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The Religious Affiliation of
Gene Kelly
great American actor and dancer


From: Alvin Yudkoff,
Gene Kelly: A Life of Dance and Dreams, Watson-Guptill Publications: New York, NY (1999), pages 2-3:
Pittsburgh, 1922: It was really asking for trouble. The five of them would walk down Mellon Street in the East Liberty section, the two Kelly girls in spotless dresses, their three brothers enclosed in stiff Buster Brown suits and collars. They were not even going to Sunday Mass, which might have curbed the hostile instincts of the Polacks shooting craps on the sidewalk... Instantly the Kellys knew what they faced: truants from the local "Protestant P.S."--it was their shorthand for the grimy, gray neighborhood public school. The Kellys attended St. Raphael's, the Catholic academy, at considerable financial sacrifice--a point made by their mother almost every day of the semester...

The exchange of blows, the shoving and kicking and tripping, spilled from sidewalk to street... Then, out of their apartment would charge their avenging mother, Harriet Kelly, to rout the Protestant bullies...

All of them, especially Harriet Kelly, recognized James Sr., as the family patriarch, was a worthy man of unimpeachable moral rectitude, a believer in hard work, hard drinking, and restorative attendance at Mass.

Yudkoff, page 6:
[Gene's] brothers and sisters... managed to avoid the usual childhood diseases. But not Gene. It was almost as if he had to taste all of them. The most worrisome by far was a serious bout of what was diagnosed as pneumonia. It may have been related to the mysterious but virulent worldwide influenza pandemic that killed more than 675,000 Americans in 1918. The Kellys prayed at home and in church, and Gene recovered completely.
Yudkoff, page 8:
...if Harriet [Gene's mother] had possessed the talent herself, despite her background as a carefully brought-up Catholic girl she would have tried to make her own way somewhere in show business.
Gene Kelly's parents wanted their son to be an attorney. Yudkoff, page 9:
[1922] A secure post that was prestigious and even paid a decent dollar. Maybe the first Irish-Catholic judge to be appointed to the Supreme Court.
Yudkoff, page 57:
[1938] Robeson's life-style was a revelation to the Irish Catholic's mama's boy [Gene Kelly] from Pittsburgh... It was well known to the cast at Westport that Robeson and Hagen were lovers, which did not seem to bother Ferrer, as the three celebrities appeared to have settled into a comfortable menage a trois.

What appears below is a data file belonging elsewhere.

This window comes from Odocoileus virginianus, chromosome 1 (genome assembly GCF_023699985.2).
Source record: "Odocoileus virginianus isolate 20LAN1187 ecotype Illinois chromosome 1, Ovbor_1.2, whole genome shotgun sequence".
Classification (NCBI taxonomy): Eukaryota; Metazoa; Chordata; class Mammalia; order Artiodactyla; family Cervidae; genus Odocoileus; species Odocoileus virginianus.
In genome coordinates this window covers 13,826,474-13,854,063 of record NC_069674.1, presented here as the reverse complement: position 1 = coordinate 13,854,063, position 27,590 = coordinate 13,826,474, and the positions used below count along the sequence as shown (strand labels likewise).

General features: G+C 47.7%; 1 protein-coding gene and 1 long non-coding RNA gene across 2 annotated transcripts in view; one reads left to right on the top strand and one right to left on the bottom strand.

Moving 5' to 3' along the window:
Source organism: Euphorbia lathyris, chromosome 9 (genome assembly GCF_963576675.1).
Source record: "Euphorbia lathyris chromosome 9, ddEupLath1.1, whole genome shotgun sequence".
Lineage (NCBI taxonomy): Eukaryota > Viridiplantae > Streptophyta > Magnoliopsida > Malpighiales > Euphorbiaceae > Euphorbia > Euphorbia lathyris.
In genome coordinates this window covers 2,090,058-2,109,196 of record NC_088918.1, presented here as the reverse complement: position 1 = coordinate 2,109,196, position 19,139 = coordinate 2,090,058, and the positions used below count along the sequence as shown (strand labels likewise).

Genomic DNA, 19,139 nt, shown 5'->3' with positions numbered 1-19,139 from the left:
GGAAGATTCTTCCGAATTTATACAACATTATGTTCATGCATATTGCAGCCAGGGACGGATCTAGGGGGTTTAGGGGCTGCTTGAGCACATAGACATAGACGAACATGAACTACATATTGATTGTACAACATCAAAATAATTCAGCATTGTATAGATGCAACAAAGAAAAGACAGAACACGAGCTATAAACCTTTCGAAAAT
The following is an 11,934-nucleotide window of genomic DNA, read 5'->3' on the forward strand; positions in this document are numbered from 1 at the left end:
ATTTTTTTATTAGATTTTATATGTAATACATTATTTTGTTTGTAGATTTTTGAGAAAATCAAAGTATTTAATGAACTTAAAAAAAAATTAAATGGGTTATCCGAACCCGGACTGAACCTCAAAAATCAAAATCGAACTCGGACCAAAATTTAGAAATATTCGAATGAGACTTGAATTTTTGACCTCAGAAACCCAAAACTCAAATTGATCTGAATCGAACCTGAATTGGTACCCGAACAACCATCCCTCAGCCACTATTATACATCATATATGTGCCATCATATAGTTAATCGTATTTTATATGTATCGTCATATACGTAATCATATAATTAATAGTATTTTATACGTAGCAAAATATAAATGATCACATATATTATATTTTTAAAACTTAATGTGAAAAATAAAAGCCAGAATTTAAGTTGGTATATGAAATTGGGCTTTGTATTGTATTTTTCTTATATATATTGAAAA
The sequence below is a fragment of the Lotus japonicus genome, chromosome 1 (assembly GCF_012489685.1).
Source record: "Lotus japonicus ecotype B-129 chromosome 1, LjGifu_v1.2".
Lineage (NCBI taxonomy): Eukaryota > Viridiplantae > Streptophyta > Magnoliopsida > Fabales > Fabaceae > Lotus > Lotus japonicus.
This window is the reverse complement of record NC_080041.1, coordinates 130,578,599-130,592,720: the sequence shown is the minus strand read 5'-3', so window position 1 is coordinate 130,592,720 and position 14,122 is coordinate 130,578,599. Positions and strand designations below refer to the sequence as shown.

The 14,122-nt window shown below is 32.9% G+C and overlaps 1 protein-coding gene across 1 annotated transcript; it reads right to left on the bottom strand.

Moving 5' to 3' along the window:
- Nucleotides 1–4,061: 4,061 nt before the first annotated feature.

The season at Westport accelerated Gene's immersion into the laissez-faire sexual beahvior of the theatrical world. Sleeping with somebody--male-male, male-female, whatever, whomever--without intention of marriage or, at least, of pursuing a partnered life was indisputably the Westport way. Gene was one of the very few who did not partake.

Yudkoff, pages 58-59:
[1938] Somehow, driving through Mexico, observing the poverty of the peasants in abject prayer at the churches, rich with gold and silver and jewels, he was sickened by the contrast. He abhorred the role of the Church in supporting the fascist Franco against the Spanish Republic. Now, seeing it firsthand, the failure of the Church, his church, to come to grips meaningfully with the physical and spiritual needs of the poor opened his eyes to the hypocrisy of what he called "organized religion." Feeding into his consciousness were his recent meetings with simpatico contacts who had influenced him with their outspoken attitudes--Robeson, Comden, Green, and many left-wing intellectuals.

On the return trip, long before they saw Pittsburgh looming in the distance, he made it plain to his father that he was now a complete agnostic. His father could tell Harriet or not, as he chose. But no longer would Gene Kelly be dominated by the wishes and preferences of his mother.

Yudkoff, page 74: